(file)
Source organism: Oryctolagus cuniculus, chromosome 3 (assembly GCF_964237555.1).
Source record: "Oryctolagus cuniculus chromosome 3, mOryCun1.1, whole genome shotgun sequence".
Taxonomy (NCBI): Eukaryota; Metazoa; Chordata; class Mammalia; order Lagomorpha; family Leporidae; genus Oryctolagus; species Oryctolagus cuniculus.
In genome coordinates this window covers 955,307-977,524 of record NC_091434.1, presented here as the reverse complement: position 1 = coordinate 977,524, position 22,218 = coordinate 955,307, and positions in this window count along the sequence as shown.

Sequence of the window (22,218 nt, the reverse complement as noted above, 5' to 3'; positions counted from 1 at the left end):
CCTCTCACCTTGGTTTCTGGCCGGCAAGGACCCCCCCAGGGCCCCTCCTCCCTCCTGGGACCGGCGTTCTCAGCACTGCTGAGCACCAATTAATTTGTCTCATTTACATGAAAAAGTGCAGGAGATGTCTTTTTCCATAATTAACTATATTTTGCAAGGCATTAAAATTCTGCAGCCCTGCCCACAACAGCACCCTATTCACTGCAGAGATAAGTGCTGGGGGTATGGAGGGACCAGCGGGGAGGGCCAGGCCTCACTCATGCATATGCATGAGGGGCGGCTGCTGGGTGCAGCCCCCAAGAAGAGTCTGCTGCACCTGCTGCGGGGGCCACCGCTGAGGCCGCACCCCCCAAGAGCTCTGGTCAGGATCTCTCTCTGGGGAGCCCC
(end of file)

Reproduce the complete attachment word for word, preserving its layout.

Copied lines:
Source organism: Oryctolagus cuniculus, chromosome 3 (assembly GCF_964237555.1).
Source record: "Oryctolagus cuniculus chromosome 3, mOryCun1.1, whole genome shotgun sequence".
Taxonomy (NCBI): Eukaryota; Metazoa; Chordata; class Mammalia; order Lagomorpha; family Leporidae; genus Oryctolagus; species Oryctolagus cuniculus.
In genome coordinates this window covers 955,307-977,524 of record NC_091434.1, presented here as the reverse complement: position 1 = coordinate 977,524, position 22,218 = coordinate 955,307, and positions in this window count along the sequence as shown.

Sequence of the window (22,218 nt, the reverse complement as noted above, 5' to 3'; positions counted from 1 at the left end):
CCTCTCACCTTGGTTTCTGGCCGGCAAGGACCCCCCCAGGGCCCCTCCTCCCTCCTGGGACCGGCGTTCTCAGCACTGCTGAGCACCAATTAATTTGTCTCATTTACATGAAAAAGTGCAGGAGATGTCTTTTTCCATAATTAACTATATTTTGCAAGGCATTAAAATTCTGCAGCCCTGCCCACAACAGCACCCTATTCACTGCAGAGATAAGTGCTGGGGGTATGGAGGGACCAGCGGGGAGGGCCAGGCCTCACTCATGCATATGCATGAGGGGCGGCTGCTGGGTGCAGCCCCCAAGAAGAGTCTGCTGCACCTGCTGCGGGGGCCACCGCTGAGGCCGCACCCCCCAAGAGCTCTGGTCAGGATCTCTCTCTGGGGAGCCCC